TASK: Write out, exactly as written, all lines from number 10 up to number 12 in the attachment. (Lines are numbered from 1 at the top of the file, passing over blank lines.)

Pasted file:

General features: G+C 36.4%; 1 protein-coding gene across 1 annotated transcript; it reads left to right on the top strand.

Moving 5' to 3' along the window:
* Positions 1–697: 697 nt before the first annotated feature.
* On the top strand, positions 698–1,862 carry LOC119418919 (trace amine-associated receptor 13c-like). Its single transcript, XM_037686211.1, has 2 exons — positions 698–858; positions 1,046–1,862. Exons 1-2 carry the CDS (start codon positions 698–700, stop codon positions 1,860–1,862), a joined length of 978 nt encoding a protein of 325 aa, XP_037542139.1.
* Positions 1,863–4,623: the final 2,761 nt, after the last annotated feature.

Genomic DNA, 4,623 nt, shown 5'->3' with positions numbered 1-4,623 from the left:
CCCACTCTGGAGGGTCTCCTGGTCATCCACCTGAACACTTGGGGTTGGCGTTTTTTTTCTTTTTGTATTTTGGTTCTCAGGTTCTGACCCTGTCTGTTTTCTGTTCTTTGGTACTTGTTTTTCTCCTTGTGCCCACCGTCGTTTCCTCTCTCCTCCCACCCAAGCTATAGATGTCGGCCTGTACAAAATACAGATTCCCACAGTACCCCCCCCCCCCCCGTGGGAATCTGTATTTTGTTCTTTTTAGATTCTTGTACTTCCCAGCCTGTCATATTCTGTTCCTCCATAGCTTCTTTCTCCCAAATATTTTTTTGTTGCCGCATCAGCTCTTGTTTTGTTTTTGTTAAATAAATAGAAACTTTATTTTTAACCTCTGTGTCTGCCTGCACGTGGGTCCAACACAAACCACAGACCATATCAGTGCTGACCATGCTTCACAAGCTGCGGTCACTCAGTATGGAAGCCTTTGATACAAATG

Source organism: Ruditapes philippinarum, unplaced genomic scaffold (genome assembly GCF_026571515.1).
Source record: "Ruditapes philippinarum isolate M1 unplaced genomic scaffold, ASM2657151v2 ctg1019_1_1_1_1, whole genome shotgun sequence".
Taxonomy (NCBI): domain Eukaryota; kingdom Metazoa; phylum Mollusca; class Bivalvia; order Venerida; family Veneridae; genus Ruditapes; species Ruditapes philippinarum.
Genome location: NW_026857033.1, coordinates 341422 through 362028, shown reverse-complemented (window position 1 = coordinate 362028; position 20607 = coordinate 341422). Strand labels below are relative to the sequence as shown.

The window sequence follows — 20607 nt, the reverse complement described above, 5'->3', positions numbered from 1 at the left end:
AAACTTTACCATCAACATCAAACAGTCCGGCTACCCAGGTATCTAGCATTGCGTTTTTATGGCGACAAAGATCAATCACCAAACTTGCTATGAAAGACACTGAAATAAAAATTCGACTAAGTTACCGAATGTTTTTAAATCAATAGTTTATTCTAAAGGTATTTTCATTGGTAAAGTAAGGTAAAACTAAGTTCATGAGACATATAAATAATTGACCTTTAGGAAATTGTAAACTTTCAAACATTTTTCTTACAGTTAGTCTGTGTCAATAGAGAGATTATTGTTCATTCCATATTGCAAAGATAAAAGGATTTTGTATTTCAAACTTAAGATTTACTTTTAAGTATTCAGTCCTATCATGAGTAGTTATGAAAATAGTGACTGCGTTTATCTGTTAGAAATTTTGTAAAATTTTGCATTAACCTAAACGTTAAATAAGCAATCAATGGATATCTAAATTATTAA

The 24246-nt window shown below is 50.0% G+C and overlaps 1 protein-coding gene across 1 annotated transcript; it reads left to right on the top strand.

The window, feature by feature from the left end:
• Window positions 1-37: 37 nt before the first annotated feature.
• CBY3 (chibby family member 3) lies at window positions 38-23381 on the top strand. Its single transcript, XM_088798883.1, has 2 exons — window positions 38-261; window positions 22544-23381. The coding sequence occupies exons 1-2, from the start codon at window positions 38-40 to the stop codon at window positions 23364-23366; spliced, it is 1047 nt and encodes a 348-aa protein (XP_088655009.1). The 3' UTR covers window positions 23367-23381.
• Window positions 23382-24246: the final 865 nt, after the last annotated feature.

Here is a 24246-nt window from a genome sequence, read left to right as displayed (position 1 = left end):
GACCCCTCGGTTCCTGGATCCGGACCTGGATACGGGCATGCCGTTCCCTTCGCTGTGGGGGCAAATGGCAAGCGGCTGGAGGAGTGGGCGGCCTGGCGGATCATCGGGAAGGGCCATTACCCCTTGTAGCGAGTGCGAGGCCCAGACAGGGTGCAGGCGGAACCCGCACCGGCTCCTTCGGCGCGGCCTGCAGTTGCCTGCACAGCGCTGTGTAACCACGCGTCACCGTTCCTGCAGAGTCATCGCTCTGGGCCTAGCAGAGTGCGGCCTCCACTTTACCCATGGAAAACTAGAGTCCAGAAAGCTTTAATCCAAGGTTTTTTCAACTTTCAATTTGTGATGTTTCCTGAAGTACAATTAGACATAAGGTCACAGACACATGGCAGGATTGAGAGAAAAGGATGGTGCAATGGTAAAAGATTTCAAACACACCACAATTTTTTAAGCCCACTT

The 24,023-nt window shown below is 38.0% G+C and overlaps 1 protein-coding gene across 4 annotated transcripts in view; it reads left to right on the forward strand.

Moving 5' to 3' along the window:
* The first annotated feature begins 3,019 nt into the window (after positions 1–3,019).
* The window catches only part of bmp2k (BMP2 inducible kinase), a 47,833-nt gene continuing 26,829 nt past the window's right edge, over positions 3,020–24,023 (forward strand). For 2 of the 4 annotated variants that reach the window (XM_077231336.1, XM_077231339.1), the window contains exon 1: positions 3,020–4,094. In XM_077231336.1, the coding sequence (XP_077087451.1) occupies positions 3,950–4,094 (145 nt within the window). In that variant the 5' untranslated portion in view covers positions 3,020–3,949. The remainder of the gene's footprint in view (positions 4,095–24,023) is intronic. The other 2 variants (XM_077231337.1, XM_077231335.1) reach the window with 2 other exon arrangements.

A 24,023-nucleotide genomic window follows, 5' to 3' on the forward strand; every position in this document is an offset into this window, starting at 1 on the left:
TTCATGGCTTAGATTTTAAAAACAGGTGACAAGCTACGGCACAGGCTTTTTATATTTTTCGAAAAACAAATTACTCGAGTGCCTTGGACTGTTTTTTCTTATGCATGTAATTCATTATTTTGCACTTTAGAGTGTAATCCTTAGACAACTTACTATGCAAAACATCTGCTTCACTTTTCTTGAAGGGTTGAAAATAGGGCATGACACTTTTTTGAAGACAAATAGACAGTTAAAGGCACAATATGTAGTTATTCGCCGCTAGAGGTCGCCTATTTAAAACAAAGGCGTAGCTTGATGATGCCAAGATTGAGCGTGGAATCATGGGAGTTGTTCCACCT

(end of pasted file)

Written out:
Taxonomy (NCBI): domain Eukaryota; kingdom Metazoa; phylum Mollusca; class Bivalvia; order Venerida; family Veneridae; genus Ruditapes; species Ruditapes philippinarum.
Genome location: NW_026857033.1, coordinates 341422 through 362028, shown reverse-complemented (window position 1 = coordinate 362028; position 20607 = coordinate 341422). Strand labels below are relative to the sequence as shown.

The window sequence follows — 20607 nt, the reverse complement described above, 5'->3', positions numbered from 1 at the left end: